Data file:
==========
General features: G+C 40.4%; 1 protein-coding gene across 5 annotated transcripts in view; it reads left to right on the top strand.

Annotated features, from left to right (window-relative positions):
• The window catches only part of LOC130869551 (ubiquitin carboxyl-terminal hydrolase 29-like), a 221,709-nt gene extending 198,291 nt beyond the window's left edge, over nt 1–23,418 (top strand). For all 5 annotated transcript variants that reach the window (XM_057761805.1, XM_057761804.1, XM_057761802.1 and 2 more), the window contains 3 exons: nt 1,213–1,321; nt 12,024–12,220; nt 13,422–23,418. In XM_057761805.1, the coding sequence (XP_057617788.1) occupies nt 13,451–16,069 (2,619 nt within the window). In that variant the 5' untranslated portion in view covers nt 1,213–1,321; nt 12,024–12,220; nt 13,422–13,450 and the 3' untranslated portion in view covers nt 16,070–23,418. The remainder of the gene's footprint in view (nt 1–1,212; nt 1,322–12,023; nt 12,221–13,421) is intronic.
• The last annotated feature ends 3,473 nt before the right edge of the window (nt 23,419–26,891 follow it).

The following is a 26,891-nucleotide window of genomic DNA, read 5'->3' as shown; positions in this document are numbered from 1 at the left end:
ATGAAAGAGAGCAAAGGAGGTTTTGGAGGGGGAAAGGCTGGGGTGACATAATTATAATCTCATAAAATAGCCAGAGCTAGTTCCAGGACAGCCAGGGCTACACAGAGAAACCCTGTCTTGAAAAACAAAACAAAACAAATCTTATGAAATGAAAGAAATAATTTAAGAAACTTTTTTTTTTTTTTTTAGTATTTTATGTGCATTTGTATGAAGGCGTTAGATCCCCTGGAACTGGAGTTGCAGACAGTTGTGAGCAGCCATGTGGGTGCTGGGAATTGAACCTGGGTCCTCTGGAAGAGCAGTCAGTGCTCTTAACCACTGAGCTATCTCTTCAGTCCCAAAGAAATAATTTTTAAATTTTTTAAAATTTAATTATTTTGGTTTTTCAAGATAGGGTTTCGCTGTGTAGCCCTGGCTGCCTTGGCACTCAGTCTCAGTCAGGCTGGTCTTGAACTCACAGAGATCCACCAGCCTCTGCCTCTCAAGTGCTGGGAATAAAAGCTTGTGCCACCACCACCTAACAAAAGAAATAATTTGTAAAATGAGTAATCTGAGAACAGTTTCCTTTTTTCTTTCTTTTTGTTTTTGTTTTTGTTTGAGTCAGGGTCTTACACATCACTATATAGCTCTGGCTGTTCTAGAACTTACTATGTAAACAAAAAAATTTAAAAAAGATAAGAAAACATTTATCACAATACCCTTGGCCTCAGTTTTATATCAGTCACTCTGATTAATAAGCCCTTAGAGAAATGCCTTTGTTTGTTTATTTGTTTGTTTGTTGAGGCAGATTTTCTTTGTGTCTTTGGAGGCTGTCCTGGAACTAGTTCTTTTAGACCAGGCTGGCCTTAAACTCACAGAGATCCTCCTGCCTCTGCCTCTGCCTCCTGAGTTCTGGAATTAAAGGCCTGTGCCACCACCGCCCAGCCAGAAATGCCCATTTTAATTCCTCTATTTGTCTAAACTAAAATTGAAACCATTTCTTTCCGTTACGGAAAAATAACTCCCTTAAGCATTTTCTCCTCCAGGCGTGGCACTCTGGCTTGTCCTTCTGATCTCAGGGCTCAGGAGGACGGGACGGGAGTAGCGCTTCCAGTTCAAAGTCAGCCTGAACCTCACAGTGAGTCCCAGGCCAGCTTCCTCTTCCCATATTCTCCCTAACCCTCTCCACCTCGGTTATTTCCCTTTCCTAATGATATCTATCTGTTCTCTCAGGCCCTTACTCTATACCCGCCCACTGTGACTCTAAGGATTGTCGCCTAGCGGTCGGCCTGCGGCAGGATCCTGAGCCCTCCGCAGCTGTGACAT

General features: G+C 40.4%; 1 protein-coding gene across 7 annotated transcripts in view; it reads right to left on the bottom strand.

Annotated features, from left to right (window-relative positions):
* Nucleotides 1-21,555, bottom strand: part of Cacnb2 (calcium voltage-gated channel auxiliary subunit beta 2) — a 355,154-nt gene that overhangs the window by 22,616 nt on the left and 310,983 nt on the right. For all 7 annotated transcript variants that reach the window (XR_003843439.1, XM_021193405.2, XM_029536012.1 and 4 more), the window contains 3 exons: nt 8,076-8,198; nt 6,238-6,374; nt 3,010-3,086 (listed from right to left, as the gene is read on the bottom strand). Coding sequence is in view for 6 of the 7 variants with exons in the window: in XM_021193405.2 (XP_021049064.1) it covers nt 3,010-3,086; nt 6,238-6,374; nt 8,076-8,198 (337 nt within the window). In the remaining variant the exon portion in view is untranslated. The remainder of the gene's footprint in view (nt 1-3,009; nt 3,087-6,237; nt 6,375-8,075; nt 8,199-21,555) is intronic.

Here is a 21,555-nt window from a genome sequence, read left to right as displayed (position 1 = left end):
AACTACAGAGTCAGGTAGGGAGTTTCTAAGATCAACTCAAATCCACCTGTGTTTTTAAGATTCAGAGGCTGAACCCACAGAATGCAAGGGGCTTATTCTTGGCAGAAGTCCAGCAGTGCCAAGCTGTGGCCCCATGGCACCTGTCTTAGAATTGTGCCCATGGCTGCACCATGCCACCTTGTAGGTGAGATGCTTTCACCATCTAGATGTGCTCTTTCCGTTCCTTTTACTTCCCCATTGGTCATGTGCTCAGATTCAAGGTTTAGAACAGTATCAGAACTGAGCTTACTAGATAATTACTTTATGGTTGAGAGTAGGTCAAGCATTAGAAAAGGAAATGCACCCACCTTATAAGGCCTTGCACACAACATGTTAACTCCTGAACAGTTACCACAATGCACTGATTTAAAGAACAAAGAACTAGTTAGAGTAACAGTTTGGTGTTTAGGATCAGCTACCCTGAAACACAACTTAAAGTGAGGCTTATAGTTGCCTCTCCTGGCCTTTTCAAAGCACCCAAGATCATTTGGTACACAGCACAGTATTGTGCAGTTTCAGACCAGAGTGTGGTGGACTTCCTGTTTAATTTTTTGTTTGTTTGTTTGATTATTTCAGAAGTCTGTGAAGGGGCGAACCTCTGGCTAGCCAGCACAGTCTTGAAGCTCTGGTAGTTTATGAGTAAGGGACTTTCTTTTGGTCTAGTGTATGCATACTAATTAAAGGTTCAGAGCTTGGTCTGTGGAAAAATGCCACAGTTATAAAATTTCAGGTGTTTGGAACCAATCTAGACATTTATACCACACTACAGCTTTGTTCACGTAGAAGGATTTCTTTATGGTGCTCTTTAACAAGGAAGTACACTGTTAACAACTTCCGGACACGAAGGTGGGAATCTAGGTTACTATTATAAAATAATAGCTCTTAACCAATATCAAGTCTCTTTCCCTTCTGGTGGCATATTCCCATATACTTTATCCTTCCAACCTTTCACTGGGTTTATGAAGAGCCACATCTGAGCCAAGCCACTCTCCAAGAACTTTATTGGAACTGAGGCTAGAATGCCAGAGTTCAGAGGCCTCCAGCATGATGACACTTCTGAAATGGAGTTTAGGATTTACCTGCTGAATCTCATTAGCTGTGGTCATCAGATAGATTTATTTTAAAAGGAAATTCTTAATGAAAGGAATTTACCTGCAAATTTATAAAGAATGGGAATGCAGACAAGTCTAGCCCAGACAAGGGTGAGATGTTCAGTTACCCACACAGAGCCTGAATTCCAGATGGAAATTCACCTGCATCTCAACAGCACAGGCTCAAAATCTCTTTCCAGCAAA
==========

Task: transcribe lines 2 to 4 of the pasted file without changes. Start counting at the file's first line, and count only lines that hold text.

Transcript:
Annotated features, from left to right (window-relative positions):
• The window catches only part of LOC130869551 (ubiquitin carboxyl-terminal hydrolase 29-like), a 221,709-nt gene extending 198,291 nt beyond the window's left edge, over nt 1–23,418 (top strand). For all 5 annotated transcript variants that reach the window (XM_057761805.1, XM_057761804.1, XM_057761802.1 and 2 more), the window contains 3 exons: nt 1,213–1,321; nt 12,024–12,220; nt 13,422–23,418. In XM_057761805.1, the coding sequence (XP_057617788.1) occupies nt 13,451–16,069 (2,619 nt within the window). In that variant the 5' untranslated portion in view covers nt 1,213–1,321; nt 12,024–12,220; nt 13,422–13,450 and the 3' untranslated portion in view covers nt 16,070–23,418. The remainder of the gene's footprint in view (nt 1–1,212; nt 1,322–12,023; nt 12,221–13,421) is intronic.
• The last annotated feature ends 3,473 nt before the right edge of the window (nt 23,419–26,891 follow it).